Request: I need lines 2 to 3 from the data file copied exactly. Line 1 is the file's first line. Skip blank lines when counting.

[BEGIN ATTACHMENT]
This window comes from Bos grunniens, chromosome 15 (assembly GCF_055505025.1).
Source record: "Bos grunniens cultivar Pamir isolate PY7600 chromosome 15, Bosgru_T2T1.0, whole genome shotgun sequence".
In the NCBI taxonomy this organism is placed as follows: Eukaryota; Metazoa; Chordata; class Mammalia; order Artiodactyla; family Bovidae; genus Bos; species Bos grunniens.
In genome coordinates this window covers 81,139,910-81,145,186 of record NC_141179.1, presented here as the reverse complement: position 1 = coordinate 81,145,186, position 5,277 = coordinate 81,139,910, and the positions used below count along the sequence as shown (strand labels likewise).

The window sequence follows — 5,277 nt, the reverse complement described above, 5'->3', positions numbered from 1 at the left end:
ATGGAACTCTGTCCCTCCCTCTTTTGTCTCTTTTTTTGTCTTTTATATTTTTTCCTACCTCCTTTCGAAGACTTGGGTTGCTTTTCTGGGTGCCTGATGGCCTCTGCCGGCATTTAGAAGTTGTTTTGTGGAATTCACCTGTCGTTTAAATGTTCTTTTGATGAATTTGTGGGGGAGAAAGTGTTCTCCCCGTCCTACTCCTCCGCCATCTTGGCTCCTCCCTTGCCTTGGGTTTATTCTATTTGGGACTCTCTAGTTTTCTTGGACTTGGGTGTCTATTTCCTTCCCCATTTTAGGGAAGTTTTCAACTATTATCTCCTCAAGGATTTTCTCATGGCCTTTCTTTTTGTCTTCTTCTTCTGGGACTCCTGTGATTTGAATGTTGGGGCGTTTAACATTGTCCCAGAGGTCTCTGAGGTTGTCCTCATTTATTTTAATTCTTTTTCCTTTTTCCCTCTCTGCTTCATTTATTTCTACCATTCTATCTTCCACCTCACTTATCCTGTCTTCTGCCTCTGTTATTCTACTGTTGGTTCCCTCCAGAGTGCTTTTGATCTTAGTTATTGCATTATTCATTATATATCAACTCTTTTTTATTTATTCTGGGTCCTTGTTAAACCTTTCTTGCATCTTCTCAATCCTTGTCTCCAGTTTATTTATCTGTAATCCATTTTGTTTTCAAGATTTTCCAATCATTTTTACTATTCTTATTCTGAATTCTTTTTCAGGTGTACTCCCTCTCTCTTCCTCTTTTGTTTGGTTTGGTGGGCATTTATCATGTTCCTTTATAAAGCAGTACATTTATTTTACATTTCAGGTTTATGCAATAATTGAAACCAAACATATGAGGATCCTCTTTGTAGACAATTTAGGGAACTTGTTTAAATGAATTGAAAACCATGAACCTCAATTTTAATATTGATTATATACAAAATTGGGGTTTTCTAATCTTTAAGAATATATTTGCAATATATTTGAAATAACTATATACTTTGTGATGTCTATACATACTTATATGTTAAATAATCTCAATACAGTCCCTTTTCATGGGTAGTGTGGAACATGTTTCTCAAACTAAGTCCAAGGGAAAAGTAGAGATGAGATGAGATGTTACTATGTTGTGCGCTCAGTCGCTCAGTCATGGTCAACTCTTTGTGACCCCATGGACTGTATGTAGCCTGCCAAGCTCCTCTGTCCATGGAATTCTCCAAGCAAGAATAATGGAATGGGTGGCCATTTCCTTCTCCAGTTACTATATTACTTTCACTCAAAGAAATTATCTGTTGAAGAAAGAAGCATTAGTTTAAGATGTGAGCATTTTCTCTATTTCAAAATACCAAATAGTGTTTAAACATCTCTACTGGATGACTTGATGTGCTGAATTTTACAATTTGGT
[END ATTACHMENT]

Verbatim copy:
Source record: "Bos grunniens cultivar Pamir isolate PY7600 chromosome 15, Bosgru_T2T1.0, whole genome shotgun sequence".
In the NCBI taxonomy this organism is placed as follows: Eukaryota; Metazoa; Chordata; class Mammalia; order Artiodactyla; family Bovidae; genus Bos; species Bos grunniens.